The choice of materials used by grey squirrels in nest construction depends on the availability and suitability of resources within the squirrels' habitat. Squirrels often use damp leaves, grass, feathers, and shredded tree bark during the early spring and summer months to build their nests, as they provide better insulation and camouflage. In contrast, during the winter when leaves are scarce, they rely on twigs, bark, and moss.


Nest Features and Design

Typically, eastern grey squirrels' nests look like a sphere, or are globular in shape, with a diameter ranging from 30 to 60 centimetres. They consist of an outer shell made of twigs and leaves, which is very durable and acts as a protective barrier against the elements. Inside, a soft and warm inner chamber is lined with moss, grass, and other comfortable materials. Other types of nest cavities include tree cavity dens and tree hollows. If you notice squirrels activity going on in small entry holes of trunks of trees surrounding your property, that might indicate a den as well.


Seasonal Changes in Nests

Squirrel nests undergo modifications depending on the season. During the colder months, squirrels add extra insulation to their nests, incorporating materials like shredded bark, fur, or feathers in order to survive the blustery winter conditions. In urban areas, squirrels will use patio furniture stuffing, shreds of plastic and other man-made materials. In the warmer months, they may remove some of the insulating materials to regulate the temperature inside the nest. In the winter, multiple squirrels will live in the same nest together to help conserve body heat.


Nests as Protection

Squirrel nests serve as a safeguard against predators. Being elevated in trees or hidden in tree cavities or dens makes it difficult for predators like snakes, raccoons, and birds of prey to access the nests. The height also gives squirrels a vantage point to observe potential dangers in their surroundings.


Nests as Shelter for Young

Squirrel nests play a crucial role in providing a safe environment for a nesting squirrel raising their young. Mother squirrels create cozy nurseries within their nests, lining them with soft materials to keep their baby squirrels warm and protected during their vulnerable early stages of life. Most young squirrels leave the nest by 10 weeks of age, after the mother squirrel teaches them all the basics for survival. During, and after breeding season, squirrels occasionally use the same nest when they have their second litter of young in the fall.



Maintenance and Repair

Squirrels are diligent in maintaining their nests. They regularly inspect and repair any damage caused by weather or other external factors. Damp leaves, twigs, and pine needles are constantly replaced, ensuring the squirrel's nest remains sturdy and secure.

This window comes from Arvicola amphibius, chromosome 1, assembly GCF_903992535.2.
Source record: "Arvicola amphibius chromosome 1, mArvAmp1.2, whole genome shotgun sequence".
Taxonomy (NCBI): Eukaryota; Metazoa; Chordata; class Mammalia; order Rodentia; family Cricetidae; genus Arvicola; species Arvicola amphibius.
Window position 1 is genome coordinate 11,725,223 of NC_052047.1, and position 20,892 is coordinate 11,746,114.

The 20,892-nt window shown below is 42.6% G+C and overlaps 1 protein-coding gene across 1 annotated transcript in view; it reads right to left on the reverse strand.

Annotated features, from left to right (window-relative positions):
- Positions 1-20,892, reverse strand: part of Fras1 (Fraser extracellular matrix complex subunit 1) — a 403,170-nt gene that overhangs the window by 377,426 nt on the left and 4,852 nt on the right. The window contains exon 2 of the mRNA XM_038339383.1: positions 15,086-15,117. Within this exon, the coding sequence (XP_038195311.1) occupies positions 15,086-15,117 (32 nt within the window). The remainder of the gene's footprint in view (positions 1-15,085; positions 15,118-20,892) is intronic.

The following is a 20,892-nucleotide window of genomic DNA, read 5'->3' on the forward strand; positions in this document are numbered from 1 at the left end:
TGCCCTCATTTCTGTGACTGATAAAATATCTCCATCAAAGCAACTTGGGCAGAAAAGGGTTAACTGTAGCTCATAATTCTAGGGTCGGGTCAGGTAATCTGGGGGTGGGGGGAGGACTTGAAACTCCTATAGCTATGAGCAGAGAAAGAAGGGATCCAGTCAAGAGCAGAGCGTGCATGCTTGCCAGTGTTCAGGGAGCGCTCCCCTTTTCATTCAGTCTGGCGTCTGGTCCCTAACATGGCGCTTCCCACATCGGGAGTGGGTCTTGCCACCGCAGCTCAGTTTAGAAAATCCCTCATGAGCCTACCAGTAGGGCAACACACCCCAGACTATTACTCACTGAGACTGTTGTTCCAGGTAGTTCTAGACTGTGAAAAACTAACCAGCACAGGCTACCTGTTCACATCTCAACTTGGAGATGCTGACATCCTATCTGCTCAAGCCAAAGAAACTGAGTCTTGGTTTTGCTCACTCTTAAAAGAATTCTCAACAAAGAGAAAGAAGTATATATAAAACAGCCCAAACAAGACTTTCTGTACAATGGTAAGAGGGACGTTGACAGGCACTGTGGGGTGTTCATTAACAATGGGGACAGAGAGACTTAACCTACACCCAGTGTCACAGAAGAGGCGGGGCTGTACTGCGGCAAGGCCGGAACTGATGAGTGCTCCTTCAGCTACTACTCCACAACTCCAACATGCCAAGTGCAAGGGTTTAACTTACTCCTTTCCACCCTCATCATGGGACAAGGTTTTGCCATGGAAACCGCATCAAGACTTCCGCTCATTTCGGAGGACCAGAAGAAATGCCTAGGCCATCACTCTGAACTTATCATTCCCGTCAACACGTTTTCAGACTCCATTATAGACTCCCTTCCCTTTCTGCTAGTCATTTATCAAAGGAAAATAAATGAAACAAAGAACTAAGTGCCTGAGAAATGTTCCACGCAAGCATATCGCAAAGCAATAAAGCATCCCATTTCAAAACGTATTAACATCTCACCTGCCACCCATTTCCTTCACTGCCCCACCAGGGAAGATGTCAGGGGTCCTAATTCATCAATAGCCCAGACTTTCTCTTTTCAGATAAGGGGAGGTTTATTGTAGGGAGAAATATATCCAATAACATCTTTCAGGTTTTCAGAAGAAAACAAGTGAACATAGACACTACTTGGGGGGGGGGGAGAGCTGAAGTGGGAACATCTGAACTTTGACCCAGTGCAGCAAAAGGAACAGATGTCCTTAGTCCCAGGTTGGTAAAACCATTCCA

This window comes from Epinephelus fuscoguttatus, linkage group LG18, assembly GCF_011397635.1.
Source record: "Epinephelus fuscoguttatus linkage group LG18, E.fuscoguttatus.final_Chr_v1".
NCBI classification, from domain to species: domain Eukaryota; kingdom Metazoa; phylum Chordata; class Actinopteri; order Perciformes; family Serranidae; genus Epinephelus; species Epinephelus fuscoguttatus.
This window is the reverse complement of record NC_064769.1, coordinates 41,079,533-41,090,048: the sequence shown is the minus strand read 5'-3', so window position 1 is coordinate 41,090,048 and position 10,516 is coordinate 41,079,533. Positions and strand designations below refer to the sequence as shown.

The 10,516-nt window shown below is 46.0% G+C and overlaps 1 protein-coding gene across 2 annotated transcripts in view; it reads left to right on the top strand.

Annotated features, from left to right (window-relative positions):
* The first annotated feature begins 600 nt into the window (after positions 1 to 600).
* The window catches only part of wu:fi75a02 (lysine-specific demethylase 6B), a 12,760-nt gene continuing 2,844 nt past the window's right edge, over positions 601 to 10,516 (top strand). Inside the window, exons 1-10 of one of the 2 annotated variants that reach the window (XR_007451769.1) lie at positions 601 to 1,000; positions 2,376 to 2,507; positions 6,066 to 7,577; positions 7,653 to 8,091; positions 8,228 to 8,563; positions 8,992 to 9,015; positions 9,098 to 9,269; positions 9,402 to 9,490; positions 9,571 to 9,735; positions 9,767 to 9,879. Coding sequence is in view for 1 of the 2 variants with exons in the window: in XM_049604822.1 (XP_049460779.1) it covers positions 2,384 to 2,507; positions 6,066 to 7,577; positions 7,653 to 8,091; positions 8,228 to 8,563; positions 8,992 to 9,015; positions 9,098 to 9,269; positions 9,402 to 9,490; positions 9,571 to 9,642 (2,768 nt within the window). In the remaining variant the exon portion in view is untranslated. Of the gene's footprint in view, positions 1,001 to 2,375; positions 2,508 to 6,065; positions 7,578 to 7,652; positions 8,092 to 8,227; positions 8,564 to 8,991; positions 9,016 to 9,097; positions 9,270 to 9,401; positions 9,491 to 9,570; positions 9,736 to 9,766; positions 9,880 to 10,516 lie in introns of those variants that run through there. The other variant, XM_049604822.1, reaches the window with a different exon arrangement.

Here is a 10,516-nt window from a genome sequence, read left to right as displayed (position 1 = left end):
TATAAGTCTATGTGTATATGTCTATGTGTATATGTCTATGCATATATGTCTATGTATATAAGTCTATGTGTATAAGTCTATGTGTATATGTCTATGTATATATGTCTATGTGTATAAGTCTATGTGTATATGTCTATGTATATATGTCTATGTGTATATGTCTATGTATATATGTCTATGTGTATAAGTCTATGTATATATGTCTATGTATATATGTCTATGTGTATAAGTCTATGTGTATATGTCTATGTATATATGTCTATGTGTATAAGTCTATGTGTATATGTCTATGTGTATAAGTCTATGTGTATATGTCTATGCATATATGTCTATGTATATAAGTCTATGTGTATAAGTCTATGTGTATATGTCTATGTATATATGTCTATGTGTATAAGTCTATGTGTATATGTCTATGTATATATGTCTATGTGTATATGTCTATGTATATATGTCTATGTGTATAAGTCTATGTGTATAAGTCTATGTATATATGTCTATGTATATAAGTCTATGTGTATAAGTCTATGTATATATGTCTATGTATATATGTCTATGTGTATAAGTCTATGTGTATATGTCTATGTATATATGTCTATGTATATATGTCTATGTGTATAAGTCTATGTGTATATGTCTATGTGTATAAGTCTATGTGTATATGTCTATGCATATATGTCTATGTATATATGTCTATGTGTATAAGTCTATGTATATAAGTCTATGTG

Squirrel Nest Predators

While squirrel nests offer protection, they are not entirely impervious to predators. Some persistent predators, like tree-climbing snakes or many wild birds, may manage to reach the nests located there despite the squirrels' best efforts. However, squirrels have developed various strategies to minimize these risks and will do their best to secure nests that they inhabit.


Interaction with Humans

Squirrels often share spaces with humans, residing in urban parks, gardens, trees on your property, and even inside your attics, soffits, or crawl spaces. Their presence can be both entertaining and challenging for humans. While some people enjoy watching their playful antics, others may encounter issues like property damage caused by gnawing or nest-building activities, or even sleep deprivation from the noise or activity in the attic.


Squirrels and Nest Relocation

Squirrels may relocate their nests for several reasons. Changes in food availability, disturbances in their environment, or the presence of predators can prompt squirrels to abandon their current nest and build a new one elsewhere. Squirrel nest building activity isn’t always what transpires though, as they’ve been known to take over previous woodpecker nests or even another abandoned nest.


The Importance of Nest Conservation

Conserving squirrel nests is vital for the well-being of these fascinating creatures. By preserving their natural habitats and protecting the trees where squirrels live and where their nests are built, we can ensure the survival of all squirrel species' populations and contribute to the overall biodiversity of our ecosystems.


Squirrel Nest Removal

Removing a squirrel nest that is up high in a tree on your property should be done with careful consideration and only for valid reasons. Here are some factors to consider before deciding whether to remove the squirrel nest: